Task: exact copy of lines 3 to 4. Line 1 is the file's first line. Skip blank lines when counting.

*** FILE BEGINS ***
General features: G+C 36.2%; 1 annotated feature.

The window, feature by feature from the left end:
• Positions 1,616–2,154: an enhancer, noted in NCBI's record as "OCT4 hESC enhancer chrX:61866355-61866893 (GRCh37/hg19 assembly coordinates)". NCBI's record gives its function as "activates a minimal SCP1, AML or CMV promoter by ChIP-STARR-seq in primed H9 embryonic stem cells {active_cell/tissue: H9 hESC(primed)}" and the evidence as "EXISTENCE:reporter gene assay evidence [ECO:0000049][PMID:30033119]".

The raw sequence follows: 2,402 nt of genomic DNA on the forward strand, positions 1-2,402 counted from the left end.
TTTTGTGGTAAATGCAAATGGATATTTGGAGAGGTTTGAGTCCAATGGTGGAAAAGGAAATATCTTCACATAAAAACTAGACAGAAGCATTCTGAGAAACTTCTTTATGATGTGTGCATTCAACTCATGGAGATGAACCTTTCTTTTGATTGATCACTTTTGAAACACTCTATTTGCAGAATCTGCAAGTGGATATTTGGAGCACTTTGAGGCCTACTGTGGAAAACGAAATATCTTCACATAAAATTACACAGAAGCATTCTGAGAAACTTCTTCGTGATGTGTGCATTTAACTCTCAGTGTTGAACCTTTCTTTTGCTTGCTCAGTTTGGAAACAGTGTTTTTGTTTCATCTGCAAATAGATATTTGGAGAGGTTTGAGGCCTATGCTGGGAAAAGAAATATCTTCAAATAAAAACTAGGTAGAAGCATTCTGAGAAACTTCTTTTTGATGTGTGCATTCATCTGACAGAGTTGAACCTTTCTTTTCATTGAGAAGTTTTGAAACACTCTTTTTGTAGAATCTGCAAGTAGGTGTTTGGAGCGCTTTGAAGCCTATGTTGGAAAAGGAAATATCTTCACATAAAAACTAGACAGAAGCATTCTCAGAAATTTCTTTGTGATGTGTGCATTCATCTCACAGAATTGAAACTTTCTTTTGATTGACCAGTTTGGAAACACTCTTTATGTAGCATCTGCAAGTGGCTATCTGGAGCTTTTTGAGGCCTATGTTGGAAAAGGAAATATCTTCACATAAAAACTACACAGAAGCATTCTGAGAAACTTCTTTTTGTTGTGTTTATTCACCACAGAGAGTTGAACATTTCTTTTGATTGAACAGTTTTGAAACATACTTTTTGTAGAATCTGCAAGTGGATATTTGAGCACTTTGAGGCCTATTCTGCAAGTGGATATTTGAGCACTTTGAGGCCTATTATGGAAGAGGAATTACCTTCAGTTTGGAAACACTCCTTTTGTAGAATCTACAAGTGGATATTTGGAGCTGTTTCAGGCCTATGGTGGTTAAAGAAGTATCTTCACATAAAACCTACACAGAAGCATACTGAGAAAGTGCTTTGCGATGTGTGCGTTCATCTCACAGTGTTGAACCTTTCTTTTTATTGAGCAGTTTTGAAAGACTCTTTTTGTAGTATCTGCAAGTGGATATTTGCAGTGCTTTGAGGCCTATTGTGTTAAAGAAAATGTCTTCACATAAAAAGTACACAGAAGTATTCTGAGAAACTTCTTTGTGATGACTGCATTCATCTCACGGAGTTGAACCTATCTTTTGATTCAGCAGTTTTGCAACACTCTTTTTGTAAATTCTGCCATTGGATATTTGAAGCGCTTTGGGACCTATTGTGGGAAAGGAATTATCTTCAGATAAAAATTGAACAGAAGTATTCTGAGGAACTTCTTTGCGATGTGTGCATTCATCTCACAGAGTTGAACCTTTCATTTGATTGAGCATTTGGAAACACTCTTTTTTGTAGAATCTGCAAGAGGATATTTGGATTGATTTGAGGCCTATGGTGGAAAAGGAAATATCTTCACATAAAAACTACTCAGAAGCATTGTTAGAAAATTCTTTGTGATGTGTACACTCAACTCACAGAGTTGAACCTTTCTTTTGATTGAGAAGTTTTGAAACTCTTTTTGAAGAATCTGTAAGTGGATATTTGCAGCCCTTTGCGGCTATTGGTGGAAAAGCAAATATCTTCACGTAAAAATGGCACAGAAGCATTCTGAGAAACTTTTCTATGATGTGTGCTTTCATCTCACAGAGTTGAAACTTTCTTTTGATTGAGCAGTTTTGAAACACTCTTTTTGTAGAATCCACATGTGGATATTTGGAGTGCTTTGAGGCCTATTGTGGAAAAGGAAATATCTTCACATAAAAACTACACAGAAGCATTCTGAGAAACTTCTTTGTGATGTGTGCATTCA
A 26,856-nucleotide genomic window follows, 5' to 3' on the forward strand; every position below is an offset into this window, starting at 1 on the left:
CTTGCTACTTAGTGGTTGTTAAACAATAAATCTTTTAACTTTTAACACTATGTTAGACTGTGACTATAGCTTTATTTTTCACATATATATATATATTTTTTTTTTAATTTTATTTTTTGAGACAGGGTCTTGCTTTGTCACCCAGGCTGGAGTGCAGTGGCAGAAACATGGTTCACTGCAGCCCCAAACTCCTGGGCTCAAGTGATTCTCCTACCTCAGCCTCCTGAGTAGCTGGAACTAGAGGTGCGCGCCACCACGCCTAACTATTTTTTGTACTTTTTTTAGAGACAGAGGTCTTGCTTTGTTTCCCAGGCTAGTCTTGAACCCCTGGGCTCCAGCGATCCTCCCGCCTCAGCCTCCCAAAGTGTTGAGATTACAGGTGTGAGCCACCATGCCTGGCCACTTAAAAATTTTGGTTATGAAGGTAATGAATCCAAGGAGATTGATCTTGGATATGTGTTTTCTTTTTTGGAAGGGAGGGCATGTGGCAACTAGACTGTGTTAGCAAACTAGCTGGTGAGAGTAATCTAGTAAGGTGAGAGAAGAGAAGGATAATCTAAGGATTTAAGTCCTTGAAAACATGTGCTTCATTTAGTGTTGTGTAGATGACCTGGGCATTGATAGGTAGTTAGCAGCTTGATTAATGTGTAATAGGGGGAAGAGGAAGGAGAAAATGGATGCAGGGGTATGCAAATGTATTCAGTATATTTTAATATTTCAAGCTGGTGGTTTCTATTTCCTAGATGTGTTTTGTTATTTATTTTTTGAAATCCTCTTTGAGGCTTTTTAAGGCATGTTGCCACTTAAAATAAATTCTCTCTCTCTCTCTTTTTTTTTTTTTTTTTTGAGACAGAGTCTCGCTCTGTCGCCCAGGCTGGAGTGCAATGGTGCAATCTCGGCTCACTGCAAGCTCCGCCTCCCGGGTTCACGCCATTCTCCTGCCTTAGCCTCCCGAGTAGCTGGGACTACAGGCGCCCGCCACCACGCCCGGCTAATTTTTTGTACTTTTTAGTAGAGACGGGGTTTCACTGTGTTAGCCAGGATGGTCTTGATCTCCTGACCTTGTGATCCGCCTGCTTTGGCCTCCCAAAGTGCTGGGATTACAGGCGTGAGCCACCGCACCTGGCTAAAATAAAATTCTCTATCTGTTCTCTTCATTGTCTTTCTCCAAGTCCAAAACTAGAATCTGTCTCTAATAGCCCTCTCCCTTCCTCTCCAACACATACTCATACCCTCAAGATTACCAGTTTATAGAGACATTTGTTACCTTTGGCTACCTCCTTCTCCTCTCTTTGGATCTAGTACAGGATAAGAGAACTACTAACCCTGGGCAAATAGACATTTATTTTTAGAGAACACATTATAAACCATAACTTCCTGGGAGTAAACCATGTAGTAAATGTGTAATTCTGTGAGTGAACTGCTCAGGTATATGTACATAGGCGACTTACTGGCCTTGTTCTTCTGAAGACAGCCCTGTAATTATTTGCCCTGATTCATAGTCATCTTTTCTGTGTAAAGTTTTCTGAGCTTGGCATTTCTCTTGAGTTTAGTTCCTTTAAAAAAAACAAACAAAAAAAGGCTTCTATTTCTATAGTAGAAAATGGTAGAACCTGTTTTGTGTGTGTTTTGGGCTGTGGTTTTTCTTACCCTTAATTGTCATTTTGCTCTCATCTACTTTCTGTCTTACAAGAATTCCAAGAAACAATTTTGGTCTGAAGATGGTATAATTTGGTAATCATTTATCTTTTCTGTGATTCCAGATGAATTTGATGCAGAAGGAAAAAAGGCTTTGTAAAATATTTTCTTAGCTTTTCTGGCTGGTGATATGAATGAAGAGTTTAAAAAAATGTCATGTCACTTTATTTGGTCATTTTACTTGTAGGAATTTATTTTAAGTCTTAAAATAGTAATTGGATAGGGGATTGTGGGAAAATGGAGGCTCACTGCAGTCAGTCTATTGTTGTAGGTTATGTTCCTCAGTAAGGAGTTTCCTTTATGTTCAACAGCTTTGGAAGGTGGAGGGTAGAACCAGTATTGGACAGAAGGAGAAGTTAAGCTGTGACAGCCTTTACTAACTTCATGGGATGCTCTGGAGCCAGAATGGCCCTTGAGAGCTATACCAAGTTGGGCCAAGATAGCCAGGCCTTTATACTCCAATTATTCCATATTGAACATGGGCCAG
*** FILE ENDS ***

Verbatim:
• Positions 1,616–2,154: an enhancer, noted in NCBI's record as "OCT4 hESC enhancer chrX:61866355-61866893 (GRCh37/hg19 assembly coordinates)". NCBI's record gives its function as "activates a minimal SCP1, AML or CMV promoter by ChIP-STARR-seq in primed H9 embryonic stem cells {active_cell/tissue: H9 hESC(primed)}" and the evidence as "EXISTENCE:reporter gene assay evidence [ECO:0000049][PMID:30033119]".

The raw sequence follows: 2,402 nt of genomic DNA on the forward strand, positions 1-2,402 counted from the left end.